Conwy harbour

Rubbish in the marine environment can be particularly damaging as it often has free movement and along the way, many pieces get eaten by or entrap marine animals. What role do the commercial Welsh fishers play in this global issue and can the Welsh Government help them safely dispose or recycle their old fishing gear?

Fishers are often painted in a bad light when it comes to marine pollution. Images of dolphins, sharks and turtles trapped in discarded fishing nets are widely publicised and show proof of some of the horrors of the fishing industry.

I have personally witnessed this horror first-hand and have rescued turtles from old, discarded fishing nets. But how relatable are these stories? And what can we do as a responsible society to make the fishing industry a little eco-friendlier?

As a Fisheries Scientist, this is an issue that is close to my heart and I was encouraged when APEM were commissioned to conduct a study to further understand the use of commercial fishing gear and disposal needs within the Welsh fishing community.

The aim of the study was to provide the Welsh Government with more information to enable them to better help the Welsh fishers safely dispose of (and hopefully recycle) their fishing gear.

The approach we took

APEM went about gaining information in a variety of ways. We started by meeting a group of industry professionals and some of the Welsh Fishermen’s Association. At this meeting, we exchanged ideas of how best to ensure the project could be a success.

From here we researched the Welsh commercial fishing industry, contacted conservation organisations operating in Wales, visited Welsh fishing ports and put together a survey for fishers, harbour masters and fishing gear suppliers.

Through the research we discovered that the Welsh commercial fishing fleet is mostly comprised of small boats; 90% of the fishing vessels used in Wales are under 10m. Some of the more popular things they catch include whelks, lobsters, crabs, prawns (caught using pots) and scallops (generally caught using dredges).

Many of the fishers we spoke to used pots and would repair rather than dispose of them when damaged, extending the life span of their gear.

Larger fishing operators would often sell their end-of-life fishing gear to smaller businesses, which could repair and make use of second-hand gear, as fishing gear is one of their bigger expenses. Fishers generally try their best to minimise gear loss, and spend bad weather days repairing their nets etc.

A conservation organisation known as Neptune’s Army of Rubbish Cleaners works closely with fishers and regularly dive areas, find and retrieve lost gear and at times – return the gear to their rightful owners.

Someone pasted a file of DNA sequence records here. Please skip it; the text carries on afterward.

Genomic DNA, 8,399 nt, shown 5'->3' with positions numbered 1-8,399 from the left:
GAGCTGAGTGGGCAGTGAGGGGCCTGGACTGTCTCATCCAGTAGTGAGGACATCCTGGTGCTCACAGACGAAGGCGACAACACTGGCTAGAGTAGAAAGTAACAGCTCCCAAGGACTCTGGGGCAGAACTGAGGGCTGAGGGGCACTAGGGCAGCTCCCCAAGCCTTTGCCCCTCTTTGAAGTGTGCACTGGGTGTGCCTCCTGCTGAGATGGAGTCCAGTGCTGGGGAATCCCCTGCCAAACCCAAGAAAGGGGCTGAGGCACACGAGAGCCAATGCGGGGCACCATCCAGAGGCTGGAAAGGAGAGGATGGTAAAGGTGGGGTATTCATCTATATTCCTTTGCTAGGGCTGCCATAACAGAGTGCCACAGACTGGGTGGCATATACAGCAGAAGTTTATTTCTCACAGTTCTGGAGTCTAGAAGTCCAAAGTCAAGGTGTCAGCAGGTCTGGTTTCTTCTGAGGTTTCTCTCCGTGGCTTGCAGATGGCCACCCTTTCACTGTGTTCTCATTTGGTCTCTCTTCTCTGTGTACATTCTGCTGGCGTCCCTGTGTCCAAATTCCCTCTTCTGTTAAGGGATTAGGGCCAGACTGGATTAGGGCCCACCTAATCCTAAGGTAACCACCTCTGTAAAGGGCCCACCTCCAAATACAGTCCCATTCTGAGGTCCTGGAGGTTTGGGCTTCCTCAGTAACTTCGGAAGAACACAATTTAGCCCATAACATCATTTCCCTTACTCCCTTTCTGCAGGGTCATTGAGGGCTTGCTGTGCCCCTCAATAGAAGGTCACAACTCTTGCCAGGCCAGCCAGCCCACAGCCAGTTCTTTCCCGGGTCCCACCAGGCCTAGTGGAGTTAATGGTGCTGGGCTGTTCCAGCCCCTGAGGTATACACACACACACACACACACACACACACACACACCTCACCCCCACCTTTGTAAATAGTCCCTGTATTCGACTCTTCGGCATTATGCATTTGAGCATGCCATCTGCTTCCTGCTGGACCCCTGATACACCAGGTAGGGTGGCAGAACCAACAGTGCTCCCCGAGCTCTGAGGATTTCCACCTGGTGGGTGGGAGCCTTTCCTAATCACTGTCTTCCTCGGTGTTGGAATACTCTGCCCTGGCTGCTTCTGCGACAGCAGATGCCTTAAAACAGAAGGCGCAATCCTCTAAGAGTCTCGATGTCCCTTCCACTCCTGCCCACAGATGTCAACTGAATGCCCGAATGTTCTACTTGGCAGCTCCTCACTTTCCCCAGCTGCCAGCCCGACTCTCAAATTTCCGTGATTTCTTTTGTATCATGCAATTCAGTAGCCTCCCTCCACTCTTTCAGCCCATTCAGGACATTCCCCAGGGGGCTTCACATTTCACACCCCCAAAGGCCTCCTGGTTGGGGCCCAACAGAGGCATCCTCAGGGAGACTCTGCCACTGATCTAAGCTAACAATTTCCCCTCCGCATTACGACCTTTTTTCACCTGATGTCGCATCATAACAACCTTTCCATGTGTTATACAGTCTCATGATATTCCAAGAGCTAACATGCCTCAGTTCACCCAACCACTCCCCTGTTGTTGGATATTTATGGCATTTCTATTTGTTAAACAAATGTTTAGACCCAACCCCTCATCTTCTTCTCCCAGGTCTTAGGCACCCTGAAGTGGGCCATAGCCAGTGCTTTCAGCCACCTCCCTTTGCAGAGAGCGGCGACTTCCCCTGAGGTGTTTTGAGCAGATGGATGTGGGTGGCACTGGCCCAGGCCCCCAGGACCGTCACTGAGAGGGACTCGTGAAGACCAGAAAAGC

Many fishers were found to actively collect abandoned, lost or discarded fishing gear (ALDFG) and general refuse found in the sea. If these items are left, they can become tangled in their gear or the boat’s propeller and could reduce fishing potential by harming habitats and wildlife.

This is reinforced by fishers’ awareness of the impact of plastics on the ocean along with societal pressure to improve responsible fishing practices.

There is still a way to go, but I am happy to report that many fishers I met are concerned about their environment, actively help reduce ALDFG and focus on the repair and reuse aspect to ensure that their fishing gear can be kept in use and out of a landfill, for as long as possible.

Unfortunately, we still have more work to do in ensuring that there are adequate recycling and disposal facilities that are easily accessible. While many of the hard plastics can be recycled, nets and ropes often prove more challenging, and few organisations are able to recycle such materials.

Through this work, APEM helped the Welsh government gain a better understanding of the types of fishing gear used by Welsh fishers and some of the issues and perceptions surrounding the disposal of it.

Interacting with stakeholders, industry, and government bodies on fisheries-related issues to enhance understanding, provide advice and guidance is all in a day’s work for the APEM fisheries team, and this was certainly a very interesting project.

Many fishers in Wales take the health and cleanliness of their work environment very seriously. Returning home with a bag of collected ocean rubbish onboard is the norm for some fishers. I was impressed by how passionate many of the fishers I spoke to were about their environment and wish more people routinely collected the rubbish they saw on their daily walks.

APEM has its own in-house Cash for Trash scheme. When our team find rubbish whilst on field surveys, they are encouraged to collect it and for each bag of rubbish collected, APEM donates £1 to charity. This results in our environment being a little bit cleaner and an awesome charity being supported.

Find out more about our Cash for Trash scheme and the APEM fisheries team and the projects we do here.

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APEM are a global environmental consultancy providing independent advice and guidance to support government and environmental regulatory guidelines.